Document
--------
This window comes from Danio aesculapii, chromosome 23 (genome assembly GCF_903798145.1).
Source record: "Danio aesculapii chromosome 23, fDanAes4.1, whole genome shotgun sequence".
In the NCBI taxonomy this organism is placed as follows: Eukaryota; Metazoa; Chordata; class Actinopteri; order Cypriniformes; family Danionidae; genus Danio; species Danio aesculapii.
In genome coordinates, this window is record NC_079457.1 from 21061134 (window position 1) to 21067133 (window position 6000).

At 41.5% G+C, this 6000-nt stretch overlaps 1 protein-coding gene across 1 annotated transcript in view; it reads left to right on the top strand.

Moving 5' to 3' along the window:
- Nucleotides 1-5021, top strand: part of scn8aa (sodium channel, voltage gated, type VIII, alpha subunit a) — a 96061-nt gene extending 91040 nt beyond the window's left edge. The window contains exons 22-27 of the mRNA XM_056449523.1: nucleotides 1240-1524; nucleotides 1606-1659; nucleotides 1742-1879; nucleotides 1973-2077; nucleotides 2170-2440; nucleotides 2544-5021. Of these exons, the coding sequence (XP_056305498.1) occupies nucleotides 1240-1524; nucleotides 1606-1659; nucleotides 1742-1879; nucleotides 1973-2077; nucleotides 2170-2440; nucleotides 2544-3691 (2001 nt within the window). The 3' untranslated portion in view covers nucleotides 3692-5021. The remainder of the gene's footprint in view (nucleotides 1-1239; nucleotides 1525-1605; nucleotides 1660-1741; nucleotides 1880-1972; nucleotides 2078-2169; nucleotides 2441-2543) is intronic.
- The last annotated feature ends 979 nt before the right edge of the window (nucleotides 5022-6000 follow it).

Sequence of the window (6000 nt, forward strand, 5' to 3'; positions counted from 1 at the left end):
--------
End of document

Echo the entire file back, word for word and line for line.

This window comes from Danio aesculapii, chromosome 23 (genome assembly GCF_903798145.1).
Source record: "Danio aesculapii chromosome 23, fDanAes4.1, whole genome shotgun sequence".
In the NCBI taxonomy this organism is placed as follows: Eukaryota; Metazoa; Chordata; class Actinopteri; order Cypriniformes; family Danionidae; genus Danio; species Danio aesculapii.
In genome coordinates, this window is record NC_079457.1 from 21061134 (window position 1) to 21067133 (window position 6000).

At 41.5% G+C, this 6000-nt stretch overlaps 1 protein-coding gene across 1 annotated transcript in view; it reads left to right on the top strand.

Moving 5' to 3' along the window:
- Nucleotides 1-5021, top strand: part of scn8aa (sodium channel, voltage gated, type VIII, alpha subunit a) — a 96061-nt gene extending 91040 nt beyond the window's left edge. The window contains exons 22-27 of the mRNA XM_056449523.1: nucleotides 1240-1524; nucleotides 1606-1659; nucleotides 1742-1879; nucleotides 1973-2077; nucleotides 2170-2440; nucleotides 2544-5021. Of these exons, the coding sequence (XP_056305498.1) occupies nucleotides 1240-1524; nucleotides 1606-1659; nucleotides 1742-1879; nucleotides 1973-2077; nucleotides 2170-2440; nucleotides 2544-3691 (2001 nt within the window). The 3' untranslated portion in view covers nucleotides 3692-5021. The remainder of the gene's footprint in view (nucleotides 1-1239; nucleotides 1525-1605; nucleotides 1660-1741; nucleotides 1880-1972; nucleotides 2078-2169; nucleotides 2441-2543) is intronic.
- The last annotated feature ends 979 nt before the right edge of the window (nucleotides 5022-6000 follow it).

Sequence of the window (6000 nt, forward strand, 5' to 3'; positions counted from 1 at the left end):